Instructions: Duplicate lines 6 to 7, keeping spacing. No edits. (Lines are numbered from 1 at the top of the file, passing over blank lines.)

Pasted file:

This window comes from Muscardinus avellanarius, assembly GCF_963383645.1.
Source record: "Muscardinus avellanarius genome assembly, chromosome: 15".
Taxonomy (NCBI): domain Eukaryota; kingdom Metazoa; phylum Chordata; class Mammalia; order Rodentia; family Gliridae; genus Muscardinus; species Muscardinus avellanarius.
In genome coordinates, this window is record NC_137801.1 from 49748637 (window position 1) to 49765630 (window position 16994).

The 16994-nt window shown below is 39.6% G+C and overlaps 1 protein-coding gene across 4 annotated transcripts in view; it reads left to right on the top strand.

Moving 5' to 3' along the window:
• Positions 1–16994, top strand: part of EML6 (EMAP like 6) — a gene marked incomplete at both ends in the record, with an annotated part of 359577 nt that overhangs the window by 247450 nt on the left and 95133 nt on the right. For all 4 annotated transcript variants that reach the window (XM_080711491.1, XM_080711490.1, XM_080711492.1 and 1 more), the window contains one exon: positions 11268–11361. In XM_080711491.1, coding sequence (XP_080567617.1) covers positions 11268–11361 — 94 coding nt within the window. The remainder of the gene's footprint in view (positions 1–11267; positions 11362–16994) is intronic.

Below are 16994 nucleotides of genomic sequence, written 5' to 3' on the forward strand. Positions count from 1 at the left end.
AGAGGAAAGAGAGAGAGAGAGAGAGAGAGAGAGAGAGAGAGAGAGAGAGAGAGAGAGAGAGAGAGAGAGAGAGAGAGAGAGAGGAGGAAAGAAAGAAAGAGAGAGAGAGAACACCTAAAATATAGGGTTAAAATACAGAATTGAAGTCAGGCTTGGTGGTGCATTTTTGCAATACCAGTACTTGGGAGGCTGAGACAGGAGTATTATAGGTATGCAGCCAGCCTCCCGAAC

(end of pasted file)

Moving 5' to 3' along the window:
• Positions 1–16994, top strand: part of EML6 (EMAP like 6) — a gene marked incomplete at both ends in the record, with an annotated part of 359577 nt that overhangs the window by 247450 nt on the left and 95133 nt on the right. For all 4 annotated transcript variants that reach the window (XM_080711491.1, XM_080711490.1, XM_080711492.1 and 1 more), the window contains one exon: positions 11268–11361. In XM_080711491.1, coding sequence (XP_080567617.1) covers positions 11268–11361 — 94 coding nt within the window. The remainder of the gene's footprint in view (positions 1–11267; positions 11362–16994) is intronic.